How do you increase your savings rate? There are two time-tested methods to increase your savings rate: increase income and decrease expenses. For the first option, think of squirrels hoarding food for the winter — you work harder, you earn more. For the second option, think about the stereotypical swami living in a cave in the Himalaya — you consume less, you have more resources left at the end of the day. Now, these examples aren’t to suggest that you should be a squirrel or an advanced yogi, although thinking about advanced yogi squirrels makes me smile. These are two ways you can positively affect your fiscal position, without anyone else’s help.
If you don’t believe me, check this out. This blog post shows the effect of one’s savings rate on how quickly one will be financially independent, it also analyzes different results of decreasing spending versus increasing income. Although, it is perfectly acceptable to use both strategies, decreasing your spending is the simpler and more powerful option: see the MMM article for details.
The second way to accumulate capital involves the help of someone who already has capital: we plebs call this borrowing. Unlike saving, Americans are very familiar with borrowing capital. However, we are bad at borrowing in a fiscally responsible way. Generally, we borrow to buy assets that depreciate before we throw them away: successful businesses don’t borrow in this way, and neither should you. The only time one ought to borrow is to buy an asset that will appreciate faster than the interest rate of the loan, which is known as leveraged investing: it’s risky and complicated. I can’t recommend it for most situations.*
Well now, where did we leave Thales? He’s waiting for us to accumulate capital: how does he do it? First, he reduces his spending, by buying no unnecessary items, such as the Pre-Socratic equivalent of iPads, new cars, and expensive designer food. He’s a rice-and-beans-and-6-year-old-laptop kind of guy until he gets enough money to lease the olive presses. If he can find good terms on a loan, and he can mathematically show that his return on investment (ROI) will be greater than his cost of loaning money, then he may borrow some capital to lease more olive presses too. However, the brunt of his capital should be accumulated by saving, since this is the least risky and most profitable capital available to him. The next article will cover part 2 of olive pressing, how Thales invests his capital when he leases the olive presses. Stay tuned.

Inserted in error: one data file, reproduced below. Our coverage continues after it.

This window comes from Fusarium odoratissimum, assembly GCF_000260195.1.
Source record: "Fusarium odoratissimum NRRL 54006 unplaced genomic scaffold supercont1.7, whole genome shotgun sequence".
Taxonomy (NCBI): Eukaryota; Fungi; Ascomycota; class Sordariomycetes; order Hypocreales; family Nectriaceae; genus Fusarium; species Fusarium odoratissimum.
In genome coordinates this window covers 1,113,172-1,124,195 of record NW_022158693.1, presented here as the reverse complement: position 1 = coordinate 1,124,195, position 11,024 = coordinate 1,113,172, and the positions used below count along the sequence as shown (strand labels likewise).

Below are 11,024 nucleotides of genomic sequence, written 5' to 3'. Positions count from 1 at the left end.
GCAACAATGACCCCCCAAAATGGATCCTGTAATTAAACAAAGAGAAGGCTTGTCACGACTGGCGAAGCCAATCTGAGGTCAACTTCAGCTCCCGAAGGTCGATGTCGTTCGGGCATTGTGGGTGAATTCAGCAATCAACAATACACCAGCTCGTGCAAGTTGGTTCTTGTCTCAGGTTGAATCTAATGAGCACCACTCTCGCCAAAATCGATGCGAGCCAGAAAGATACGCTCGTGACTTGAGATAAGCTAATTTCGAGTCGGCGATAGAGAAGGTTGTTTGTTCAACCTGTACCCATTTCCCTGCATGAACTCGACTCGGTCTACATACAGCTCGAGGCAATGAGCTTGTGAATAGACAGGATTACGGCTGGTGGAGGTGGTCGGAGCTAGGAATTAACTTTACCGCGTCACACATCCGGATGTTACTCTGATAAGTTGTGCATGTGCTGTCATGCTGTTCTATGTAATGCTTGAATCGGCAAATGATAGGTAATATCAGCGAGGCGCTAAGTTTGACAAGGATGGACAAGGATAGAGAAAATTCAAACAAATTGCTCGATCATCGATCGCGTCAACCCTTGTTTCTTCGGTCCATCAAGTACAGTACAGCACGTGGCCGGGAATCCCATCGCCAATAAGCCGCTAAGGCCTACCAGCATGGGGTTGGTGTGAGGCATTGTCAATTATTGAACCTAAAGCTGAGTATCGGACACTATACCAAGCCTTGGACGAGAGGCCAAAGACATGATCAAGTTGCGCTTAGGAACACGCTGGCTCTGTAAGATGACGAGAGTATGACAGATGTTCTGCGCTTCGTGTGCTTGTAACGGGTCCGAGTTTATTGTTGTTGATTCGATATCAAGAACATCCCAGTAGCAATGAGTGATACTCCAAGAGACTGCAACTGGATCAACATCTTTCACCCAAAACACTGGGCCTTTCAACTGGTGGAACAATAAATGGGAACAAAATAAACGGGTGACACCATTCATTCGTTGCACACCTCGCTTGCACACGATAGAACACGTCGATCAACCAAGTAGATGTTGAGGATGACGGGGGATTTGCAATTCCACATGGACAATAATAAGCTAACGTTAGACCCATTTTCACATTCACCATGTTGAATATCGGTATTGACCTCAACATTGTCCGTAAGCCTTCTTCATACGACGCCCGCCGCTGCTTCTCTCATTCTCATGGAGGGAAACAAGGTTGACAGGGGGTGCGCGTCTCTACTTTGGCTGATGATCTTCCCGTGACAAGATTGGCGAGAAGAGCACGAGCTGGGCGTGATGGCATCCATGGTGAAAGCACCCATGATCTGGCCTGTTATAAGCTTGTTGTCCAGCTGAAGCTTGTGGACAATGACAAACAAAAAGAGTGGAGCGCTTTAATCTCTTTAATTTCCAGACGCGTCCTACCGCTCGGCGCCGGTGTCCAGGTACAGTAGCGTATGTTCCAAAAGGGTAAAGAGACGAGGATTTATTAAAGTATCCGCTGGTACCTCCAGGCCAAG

* One example where leveraged investing may be useful involves the current housing market in the USA. It’s been touted for years that home loans are at record lows, and there’s no time like the present to buy a house. Enter leveraged investing: being a savvy investor, you reduce your expenses enough to save a 20% down payment and buy your house with a 15-year fixed-rate mortgage at 3.33% APR, which is the current national average mortgage rate as of this writing (bankrate.com). A survey of the various mortgage types are outside the scope of this post, so let’s assume this is the safest, lowest APR you can get. You now have a pathway to owning real estate at a low interest rate: since you’re already an expert saver, you have extra money piling up at the end of each month — even after you pay your mortgage. You can pay off the mortgage more quickly than this, or you can invest the leftover capital in asset classes that historically return a higher rate of interest over the long term. In this case, you’re leveraging your mortgage to invest in something like the stock market: rather than pay off your mortgage more quickly, you’ve effectively borrowed the cost of your house at 3.33% so you can invest money at 7% over the next 15 years. Note that there is risk in leveraging your mortgage to invest in stocks: if you lose your stream(s) of income, then you cannot pay your mortgage; and if the stock market also declines when you lose your income stream(s), you’ll be unable to sell stocks to pay the mortgage — when this happens, like it did for many in 2008 and 2009, you’re at risk of defaulting on your leveraged mortgage. What’s more, most loans available to individual investors don’t have such agreeable interest rates as current home loans, which makes leveraged investing even more risky because you need to invest in ever higher-returning assets to make the leverage work.